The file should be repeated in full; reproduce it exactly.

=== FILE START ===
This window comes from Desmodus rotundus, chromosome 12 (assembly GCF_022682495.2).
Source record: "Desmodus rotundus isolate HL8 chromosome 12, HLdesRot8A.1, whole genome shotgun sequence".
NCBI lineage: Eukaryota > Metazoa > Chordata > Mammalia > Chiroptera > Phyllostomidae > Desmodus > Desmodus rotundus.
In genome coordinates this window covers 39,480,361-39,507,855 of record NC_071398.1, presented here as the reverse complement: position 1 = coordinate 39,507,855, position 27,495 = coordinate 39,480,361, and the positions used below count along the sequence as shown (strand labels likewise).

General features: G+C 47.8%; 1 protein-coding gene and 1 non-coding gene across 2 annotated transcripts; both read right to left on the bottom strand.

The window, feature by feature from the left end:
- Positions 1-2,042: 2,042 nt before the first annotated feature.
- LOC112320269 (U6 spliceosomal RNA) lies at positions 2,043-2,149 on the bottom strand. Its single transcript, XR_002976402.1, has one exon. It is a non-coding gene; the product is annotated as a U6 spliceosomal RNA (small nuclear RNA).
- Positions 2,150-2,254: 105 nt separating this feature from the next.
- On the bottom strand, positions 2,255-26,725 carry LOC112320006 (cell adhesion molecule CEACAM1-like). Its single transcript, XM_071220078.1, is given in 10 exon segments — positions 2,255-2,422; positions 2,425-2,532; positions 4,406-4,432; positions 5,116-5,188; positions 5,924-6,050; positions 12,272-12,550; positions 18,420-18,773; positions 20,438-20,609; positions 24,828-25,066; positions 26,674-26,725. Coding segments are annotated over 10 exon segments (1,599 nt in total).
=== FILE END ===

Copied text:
This window comes from Desmodus rotundus, chromosome 12 (assembly GCF_022682495.2).
Source record: "Desmodus rotundus isolate HL8 chromosome 12, HLdesRot8A.1, whole genome shotgun sequence".
NCBI lineage: Eukaryota > Metazoa > Chordata > Mammalia > Chiroptera > Phyllostomidae > Desmodus > Desmodus rotundus.
In genome coordinates this window covers 39,480,361-39,507,855 of record NC_071398.1, presented here as the reverse complement: position 1 = coordinate 39,507,855, position 27,495 = coordinate 39,480,361, and the positions used below count along the sequence as shown (strand labels likewise).

General features: G+C 47.8%; 1 protein-coding gene and 1 non-coding gene across 2 annotated transcripts; both read right to left on the bottom strand.

The window, feature by feature from the left end:
- Positions 1-2,042: 2,042 nt before the first annotated feature.
- LOC112320269 (U6 spliceosomal RNA) lies at positions 2,043-2,149 on the bottom strand. Its single transcript, XR_002976402.1, has one exon. It is a non-coding gene; the product is annotated as a U6 spliceosomal RNA (small nuclear RNA).
- Positions 2,150-2,254: 105 nt separating this feature from the next.
- On the bottom strand, positions 2,255-26,725 carry LOC112320006 (cell adhesion molecule CEACAM1-like). Its single transcript, XM_071220078.1, is given in 10 exon segments — positions 2,255-2,422; positions 2,425-2,532; positions 4,406-4,432; positions 5,116-5,188; positions 5,924-6,050; positions 12,272-12,550; positions 18,420-18,773; positions 20,438-20,609; positions 24,828-25,066; positions 26,674-26,725. Coding segments are annotated over 10 exon segments (1,599 nt in total).